A German mathematician (what is it with these mathematicians?) named Heribert Illig has a more modest proposal, that the reason why the (alleged) "Dark Ages" were so dark was that the years 614-911 AD never happened! Guess what? It's really the year 1708!!!

So why does this get my goat so much, even more than "Faking the moon landing" theories and what not? Partly it would be the consequences for my Christian faith, partly because ancient studies are my field, partly because these these theories are extreme reactions to a real problem, that the dating of historical events in the distant past is in truth more problematic than we often realize. But Fomenko's theories, especially, rely on some rather monumental assumptions. He contends that ancient & medieval history as we know it was faked by medieval/early modern monks and scribes - a Vast Right-Brain Conspiracy, like Tolkien inventing the history of Middle-Earth, only magnified 10,000 times, and somehow getting people to believe it.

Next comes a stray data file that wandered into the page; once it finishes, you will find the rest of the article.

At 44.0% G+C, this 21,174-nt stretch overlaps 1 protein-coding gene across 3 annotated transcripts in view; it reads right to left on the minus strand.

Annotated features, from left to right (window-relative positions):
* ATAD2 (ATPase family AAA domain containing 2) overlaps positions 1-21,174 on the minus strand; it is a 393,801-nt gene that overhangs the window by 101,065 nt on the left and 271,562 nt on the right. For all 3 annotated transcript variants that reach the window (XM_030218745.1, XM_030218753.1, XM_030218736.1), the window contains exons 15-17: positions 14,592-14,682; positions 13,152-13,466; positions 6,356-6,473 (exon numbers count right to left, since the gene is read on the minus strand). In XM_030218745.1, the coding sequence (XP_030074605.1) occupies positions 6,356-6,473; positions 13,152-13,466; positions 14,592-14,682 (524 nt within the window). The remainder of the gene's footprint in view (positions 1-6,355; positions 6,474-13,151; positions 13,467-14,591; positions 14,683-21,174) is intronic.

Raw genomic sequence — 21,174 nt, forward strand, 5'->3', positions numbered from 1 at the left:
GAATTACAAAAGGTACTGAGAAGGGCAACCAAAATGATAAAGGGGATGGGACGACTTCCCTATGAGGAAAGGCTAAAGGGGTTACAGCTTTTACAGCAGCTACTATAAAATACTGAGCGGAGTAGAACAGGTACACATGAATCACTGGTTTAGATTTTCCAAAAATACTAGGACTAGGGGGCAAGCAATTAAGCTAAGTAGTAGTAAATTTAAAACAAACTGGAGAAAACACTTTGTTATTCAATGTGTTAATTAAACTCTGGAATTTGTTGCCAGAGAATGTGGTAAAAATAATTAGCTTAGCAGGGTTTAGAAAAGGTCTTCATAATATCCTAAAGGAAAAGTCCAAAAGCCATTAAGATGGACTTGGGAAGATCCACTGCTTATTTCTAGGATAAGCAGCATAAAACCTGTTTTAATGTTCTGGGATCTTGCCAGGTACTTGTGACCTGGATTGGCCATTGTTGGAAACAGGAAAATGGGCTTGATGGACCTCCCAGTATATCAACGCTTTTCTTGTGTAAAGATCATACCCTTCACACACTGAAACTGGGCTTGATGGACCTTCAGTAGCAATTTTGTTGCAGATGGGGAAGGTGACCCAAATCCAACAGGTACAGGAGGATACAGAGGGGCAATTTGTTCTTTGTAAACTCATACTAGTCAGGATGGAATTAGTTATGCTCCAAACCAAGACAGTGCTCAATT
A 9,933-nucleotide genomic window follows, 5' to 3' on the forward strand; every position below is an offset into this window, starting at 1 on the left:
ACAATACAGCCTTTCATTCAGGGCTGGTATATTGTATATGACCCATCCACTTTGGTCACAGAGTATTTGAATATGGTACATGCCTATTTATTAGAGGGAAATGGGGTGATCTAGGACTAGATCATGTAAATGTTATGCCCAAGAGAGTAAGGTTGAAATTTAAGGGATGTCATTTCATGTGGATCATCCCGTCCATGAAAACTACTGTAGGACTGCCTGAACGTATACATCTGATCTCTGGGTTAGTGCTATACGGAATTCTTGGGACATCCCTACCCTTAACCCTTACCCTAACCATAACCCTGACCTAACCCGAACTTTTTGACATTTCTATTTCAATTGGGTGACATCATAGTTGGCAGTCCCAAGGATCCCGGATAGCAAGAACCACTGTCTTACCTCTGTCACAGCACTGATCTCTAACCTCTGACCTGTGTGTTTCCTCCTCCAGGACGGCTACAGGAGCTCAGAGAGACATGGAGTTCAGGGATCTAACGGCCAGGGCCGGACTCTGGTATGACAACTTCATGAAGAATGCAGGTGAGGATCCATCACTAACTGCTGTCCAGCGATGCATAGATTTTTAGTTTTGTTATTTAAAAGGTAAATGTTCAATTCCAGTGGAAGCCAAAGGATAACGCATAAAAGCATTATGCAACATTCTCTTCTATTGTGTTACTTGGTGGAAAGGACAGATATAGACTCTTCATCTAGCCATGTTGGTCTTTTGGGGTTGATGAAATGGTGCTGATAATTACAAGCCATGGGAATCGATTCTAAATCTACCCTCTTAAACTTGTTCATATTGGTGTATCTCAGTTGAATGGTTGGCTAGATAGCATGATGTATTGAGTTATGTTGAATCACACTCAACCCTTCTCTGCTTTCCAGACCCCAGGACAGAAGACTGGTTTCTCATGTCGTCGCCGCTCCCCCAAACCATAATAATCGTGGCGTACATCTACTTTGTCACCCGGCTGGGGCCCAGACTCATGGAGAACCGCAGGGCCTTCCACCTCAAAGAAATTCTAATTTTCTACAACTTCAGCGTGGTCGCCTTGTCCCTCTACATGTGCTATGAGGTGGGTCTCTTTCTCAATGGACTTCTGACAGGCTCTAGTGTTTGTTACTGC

If anything, these theories spur me on to learn more about how we know when ancient events really happened - something I wondered about even before running into Fomenko and Illig. I suspect we'll find that ancient chronology as we know it is largely accurate, though perhaps with uncertainties amounting to a few years here and there. I think Occam's razor would reveal that it's simpler and more sensible to suppose that chronology as we know it is mostly accurate though moderately imprecise, rather than blaming the margin of error on some Vast Right-Brain Conspiracy. But of course, Occam allegedly lived in the 14th Century, so Occam and his "razor" could be a conflation of the Barber of Seville, who could be the same person as Bugs Bunny!